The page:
The action, which had shifted from equity markets to forex market after the US Fed statements, is now hotting up in the bond market.
This is because of the utter confusion among the traders after the Reserve Bank of India’s steps to curb liquidity. The central bank had raised the short-term lending rates at its emergency funding facility window for banks and also restricted funds lent to them through liquidity adjustment facility (LAF).
The lending rate at the LAF is called the repo rate, which is the central bank’s policy rate and now at 7.25 percent. The rate at the emergency finding window, called the marginal standing facility (MSF), has been increased to 10.25 percent.
The effect of the twin moves of restricting funding through the LAF and increasing MSF rate signalled an increase in rates as they squeeze the supply of cash in the banking system.
One more step that the RBI announced was a sale of bonds through open market operation. The move was aimed at sucking out excess cash from the system. The bank was planning to draw Rs 12,000 crore out.
The problem with this step is that it is a sale of bonds. Banks can easily decide not to buy. As the proverb goes, one can only take a horse to the water, but cannot make it drink.
So, what happened was banks quoted higher yields (or returns) at the bond sale auction, forcing the RBI to reject most of the bids. The higher the yields, the lower the price. So The central bank ended up drawing out just Rs 2,532 crore from the system, as against its target of Rs 12,000 crore. In simple terms, an utter failure.
The development assumes significance because earlier some of the state governments had also failed in their attempt to raise funds. The reason was the same. Traders quoted higher yields.
The RBI’s own T-bill auction—to raise short-term funds by selling with bonds having 91 day and 182 day maturities—also had flopped for the same reason.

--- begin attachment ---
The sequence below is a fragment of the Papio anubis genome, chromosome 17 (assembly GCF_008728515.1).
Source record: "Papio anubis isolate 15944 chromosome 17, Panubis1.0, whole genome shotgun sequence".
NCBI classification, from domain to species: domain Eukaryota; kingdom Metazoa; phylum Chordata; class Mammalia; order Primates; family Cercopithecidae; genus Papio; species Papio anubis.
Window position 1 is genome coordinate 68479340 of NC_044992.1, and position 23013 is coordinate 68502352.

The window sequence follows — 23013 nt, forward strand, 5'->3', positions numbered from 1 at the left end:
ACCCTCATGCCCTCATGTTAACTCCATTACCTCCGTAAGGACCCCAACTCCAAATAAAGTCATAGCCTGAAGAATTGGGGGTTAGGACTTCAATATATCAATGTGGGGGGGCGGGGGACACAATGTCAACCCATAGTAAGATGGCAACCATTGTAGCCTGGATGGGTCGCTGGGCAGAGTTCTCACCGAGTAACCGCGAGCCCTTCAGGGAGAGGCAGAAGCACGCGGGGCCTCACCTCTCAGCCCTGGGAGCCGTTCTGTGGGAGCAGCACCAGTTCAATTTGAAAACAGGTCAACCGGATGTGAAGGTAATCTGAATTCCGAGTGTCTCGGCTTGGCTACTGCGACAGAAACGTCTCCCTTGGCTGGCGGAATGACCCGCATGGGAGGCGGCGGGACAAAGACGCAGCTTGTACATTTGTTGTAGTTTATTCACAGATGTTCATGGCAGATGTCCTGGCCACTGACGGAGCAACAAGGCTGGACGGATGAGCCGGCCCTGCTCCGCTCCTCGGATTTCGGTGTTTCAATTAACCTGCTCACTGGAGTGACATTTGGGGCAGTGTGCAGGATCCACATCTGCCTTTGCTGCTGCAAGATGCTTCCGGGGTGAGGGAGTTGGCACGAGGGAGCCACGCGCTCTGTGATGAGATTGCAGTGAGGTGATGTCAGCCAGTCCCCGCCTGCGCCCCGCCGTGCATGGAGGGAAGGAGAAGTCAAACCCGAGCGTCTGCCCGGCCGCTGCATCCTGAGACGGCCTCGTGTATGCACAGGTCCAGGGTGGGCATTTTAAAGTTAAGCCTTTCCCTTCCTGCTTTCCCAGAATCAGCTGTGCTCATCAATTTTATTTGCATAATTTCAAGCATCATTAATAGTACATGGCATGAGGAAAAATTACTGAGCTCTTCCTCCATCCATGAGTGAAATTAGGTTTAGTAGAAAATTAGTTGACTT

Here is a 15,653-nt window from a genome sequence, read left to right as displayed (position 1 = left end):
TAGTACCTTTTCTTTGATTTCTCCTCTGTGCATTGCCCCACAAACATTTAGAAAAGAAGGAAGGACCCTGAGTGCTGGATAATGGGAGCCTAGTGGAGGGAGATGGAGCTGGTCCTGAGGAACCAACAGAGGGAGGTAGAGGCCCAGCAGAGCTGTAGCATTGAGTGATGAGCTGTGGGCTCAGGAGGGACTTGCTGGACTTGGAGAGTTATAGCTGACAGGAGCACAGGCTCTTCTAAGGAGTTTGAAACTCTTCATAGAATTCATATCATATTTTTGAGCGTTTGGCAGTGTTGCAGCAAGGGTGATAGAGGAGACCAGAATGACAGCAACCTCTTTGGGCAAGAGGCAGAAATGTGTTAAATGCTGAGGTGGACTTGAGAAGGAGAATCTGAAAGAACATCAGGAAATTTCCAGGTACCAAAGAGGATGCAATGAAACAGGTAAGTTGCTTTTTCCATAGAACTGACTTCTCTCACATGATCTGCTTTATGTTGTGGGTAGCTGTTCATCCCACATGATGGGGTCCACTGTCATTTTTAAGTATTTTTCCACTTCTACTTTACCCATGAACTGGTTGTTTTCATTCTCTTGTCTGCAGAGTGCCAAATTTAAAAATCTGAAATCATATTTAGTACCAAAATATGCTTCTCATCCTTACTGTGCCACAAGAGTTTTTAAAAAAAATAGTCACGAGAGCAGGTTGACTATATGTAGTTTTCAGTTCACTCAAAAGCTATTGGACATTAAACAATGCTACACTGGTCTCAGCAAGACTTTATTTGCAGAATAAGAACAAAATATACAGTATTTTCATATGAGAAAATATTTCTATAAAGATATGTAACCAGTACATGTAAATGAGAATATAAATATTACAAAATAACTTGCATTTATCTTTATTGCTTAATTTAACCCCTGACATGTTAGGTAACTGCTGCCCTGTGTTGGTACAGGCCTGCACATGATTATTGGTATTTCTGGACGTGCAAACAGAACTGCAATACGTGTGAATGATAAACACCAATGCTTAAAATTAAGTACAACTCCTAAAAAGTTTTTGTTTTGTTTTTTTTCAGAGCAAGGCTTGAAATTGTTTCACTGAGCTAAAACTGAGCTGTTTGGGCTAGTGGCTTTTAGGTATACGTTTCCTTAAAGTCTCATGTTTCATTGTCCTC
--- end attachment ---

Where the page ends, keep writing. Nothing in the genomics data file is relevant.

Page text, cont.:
The RBI’s rejection of bids quoting higher yields at these auctions is conflicting with its own action, which signalled an upmove in the interest rates in the system.
“You raised the borrowing costs, but you do not want to accept bids at higher yield… what is that you want,’’ a trader has been quoted as saying in an analysis in the Economic Times today.
The drastic rise in the bonds yields—from 7.5 percent on Monday to 8.13 percent on Tuesday—after the RBI’s steps have resulted in huge losses for traders. Mutual funds alone could have lost around Rs 6,000 crore, says an analysis in the Economic Times today.
Meanwhile, the gain from the step has been only just a 0.4 percent pull back in the rupee.
So the RBI may be forced to take more steps if it wants to support the rupee further. However, indications are that there is no chance of a rate hike now, especially since the growth and demand in the economy are at low levels.
Earlier Finance Minister P Chidambaram and today Prime Minister Manmohan Singh assured that the RBI steps are not long term in nature and should not be perceived as a prelude to hiking policy rates.
Another tool to control the rupee liquidity in the RBI kit and which it could use now is cash reserve ratio (CRR) of banks. CRR is the proportion of deposits banks need to keep with the RBI for which they do not get any returns. This is at present at 4 percent.
Even a 0.25 percentage point increase in this ratio will drain out a substantial amount of rupee liquidity from the system.
A few economists now feel that this may be one tool that the RBI is looking at.
“A CRR hike is quite plausible though that may be an extreme step,” Madan Sabnavis, chief economist, Care Ratings, has been quoted as saying in another report in the Economic Times today.
According to him, if the RBI thinks that the higher rupee liquidity is indeed increasing speculative trades in the rupee, adding to the forex volatility, it may increase CRR.
Today’s bond auction could be one of the determining factors for the RBI, says the report. If again banks seek higher returns, the central bank may be forced to reject the bids.
Already, primary dealers, who buy the bonds if the RBI doesn’t find enough takers at the auction, have increased their fee for underwriting.
According to a Times of India report, to buy 10-year benchmark bond being auctioned today, the fee is up to 80 paise per Rs 100 worth of bonds. The fee for some the other bonds being auctioned today have witnessed 100-fold increase, the report said.
All these are indications of rising borrowing costs.
As of now, traders are keeping their fingers crossed as they are closely watching today’s bond auction. Its outcome will provide cues as to what may be playing on the RBI’s mind.